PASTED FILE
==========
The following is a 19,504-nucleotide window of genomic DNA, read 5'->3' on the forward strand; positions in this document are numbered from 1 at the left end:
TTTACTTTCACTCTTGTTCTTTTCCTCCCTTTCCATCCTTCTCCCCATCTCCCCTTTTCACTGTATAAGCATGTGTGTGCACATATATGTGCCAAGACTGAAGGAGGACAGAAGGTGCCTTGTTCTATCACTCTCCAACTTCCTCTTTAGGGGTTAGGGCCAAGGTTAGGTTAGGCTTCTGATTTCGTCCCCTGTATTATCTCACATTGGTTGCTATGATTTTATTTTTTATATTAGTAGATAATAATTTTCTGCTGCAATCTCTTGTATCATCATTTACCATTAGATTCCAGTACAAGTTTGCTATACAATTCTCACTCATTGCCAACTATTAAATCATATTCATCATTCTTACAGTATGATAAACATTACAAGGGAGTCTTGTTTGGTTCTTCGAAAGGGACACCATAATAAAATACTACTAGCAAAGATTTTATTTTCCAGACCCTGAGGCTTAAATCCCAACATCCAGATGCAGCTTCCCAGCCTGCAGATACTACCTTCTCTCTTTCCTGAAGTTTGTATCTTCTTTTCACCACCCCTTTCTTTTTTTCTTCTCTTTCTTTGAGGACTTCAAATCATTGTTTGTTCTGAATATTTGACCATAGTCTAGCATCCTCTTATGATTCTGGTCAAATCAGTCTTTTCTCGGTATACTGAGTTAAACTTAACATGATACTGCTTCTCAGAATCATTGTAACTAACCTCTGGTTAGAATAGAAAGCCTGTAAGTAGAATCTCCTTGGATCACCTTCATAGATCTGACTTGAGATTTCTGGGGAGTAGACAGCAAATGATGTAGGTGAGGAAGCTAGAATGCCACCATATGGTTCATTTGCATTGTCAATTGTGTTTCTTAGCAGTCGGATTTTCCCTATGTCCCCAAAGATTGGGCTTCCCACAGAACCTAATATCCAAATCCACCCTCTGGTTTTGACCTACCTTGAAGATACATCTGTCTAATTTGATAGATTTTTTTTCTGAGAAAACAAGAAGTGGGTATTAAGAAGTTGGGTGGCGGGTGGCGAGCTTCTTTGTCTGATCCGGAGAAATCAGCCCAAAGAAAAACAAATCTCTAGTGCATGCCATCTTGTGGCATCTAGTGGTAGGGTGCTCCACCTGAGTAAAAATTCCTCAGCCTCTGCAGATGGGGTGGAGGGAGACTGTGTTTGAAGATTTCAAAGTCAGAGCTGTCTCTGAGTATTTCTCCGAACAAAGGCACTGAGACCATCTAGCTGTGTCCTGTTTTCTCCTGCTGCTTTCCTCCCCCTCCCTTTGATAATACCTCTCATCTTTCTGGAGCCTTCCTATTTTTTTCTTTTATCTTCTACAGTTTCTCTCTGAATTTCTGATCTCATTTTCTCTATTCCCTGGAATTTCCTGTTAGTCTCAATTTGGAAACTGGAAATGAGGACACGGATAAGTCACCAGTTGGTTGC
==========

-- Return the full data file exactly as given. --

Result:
The following is a 19,504-nucleotide window of genomic DNA, read 5'->3' on the forward strand; positions in this document are numbered from 1 at the left end:
TTTACTTTCACTCTTGTTCTTTTCCTCCCTTTCCATCCTTCTCCCCATCTCCCCTTTTCACTGTATAAGCATGTGTGTGCACATATATGTGCCAAGACTGAAGGAGGACAGAAGGTGCCTTGTTCTATCACTCTCCAACTTCCTCTTTAGGGGTTAGGGCCAAGGTTAGGTTAGGCTTCTGATTTCGTCCCCTGTATTATCTCACATTGGTTGCTATGATTTTATTTTTTATATTAGTAGATAATAATTTTCTGCTGCAATCTCTTGTATCATCATTTACCATTAGATTCCAGTACAAGTTTGCTATACAATTCTCACTCATTGCCAACTATTAAATCATATTCATCATTCTTACAGTATGATAAACATTACAAGGGAGTCTTGTTTGGTTCTTCGAAAGGGACACCATAATAAAATACTACTAGCAAAGATTTTATTTTCCAGACCCTGAGGCTTAAATCCCAACATCCAGATGCAGCTTCCCAGCCTGCAGATACTACCTTCTCTCTTTCCTGAAGTTTGTATCTTCTTTTCACCACCCCTTTCTTTTTTTCTTCTCTTTCTTTGAGGACTTCAAATCATTGTTTGTTCTGAATATTTGACCATAGTCTAGCATCCTCTTATGATTCTGGTCAAATCAGTCTTTTCTCGGTATACTGAGTTAAACTTAACATGATACTGCTTCTCAGAATCATTGTAACTAACCTCTGGTTAGAATAGAAAGCCTGTAAGTAGAATCTCCTTGGATCACCTTCATAGATCTGACTTGAGATTTCTGGGGAGTAGACAGCAAATGATGTAGGTGAGGAAGCTAGAATGCCACCATATGGTTCATTTGCATTGTCAATTGTGTTTCTTAGCAGTCGGATTTTCCCTATGTCCCCAAAGATTGGGCTTCCCACAGAACCTAATATCCAAATCCACCCTCTGGTTTTGACCTACCTTGAAGATACATCTGTCTAATTTGATAGATTTTTTTTCTGAGAAAACAAGAAGTGGGTATTAAGAAGTTGGGTGGCGGGTGGCGAGCTTCTTTGTCTGATCCGGAGAAATCAGCCCAAAGAAAAACAAATCTCTAGTGCATGCCATCTTGTGGCATCTAGTGGTAGGGTGCTCCACCTGAGTAAAAATTCCTCAGCCTCTGCAGATGGGGTGGAGGGAGACTGTGTTTGAAGATTTCAAAGTCAGAGCTGTCTCTGAGTATTTCTCCGAACAAAGGCACTGAGACCATCTAGCTGTGTCCTGTTTTCTCCTGCTGCTTTCCTCCCCCTCCCTTTGATAATACCTCTCATCTTTCTGGAGCCTTCCTATTTTTTTCTTTTATCTTCTACAGTTTCTCTCTGAATTTCTGATCTCATTTTCTCTATTCCCTGGAATTTCCTGTTAGTCTCAATTTGGAAACTGGAAATGAGGACACGGATAAGTCACCAGTTGGTTGC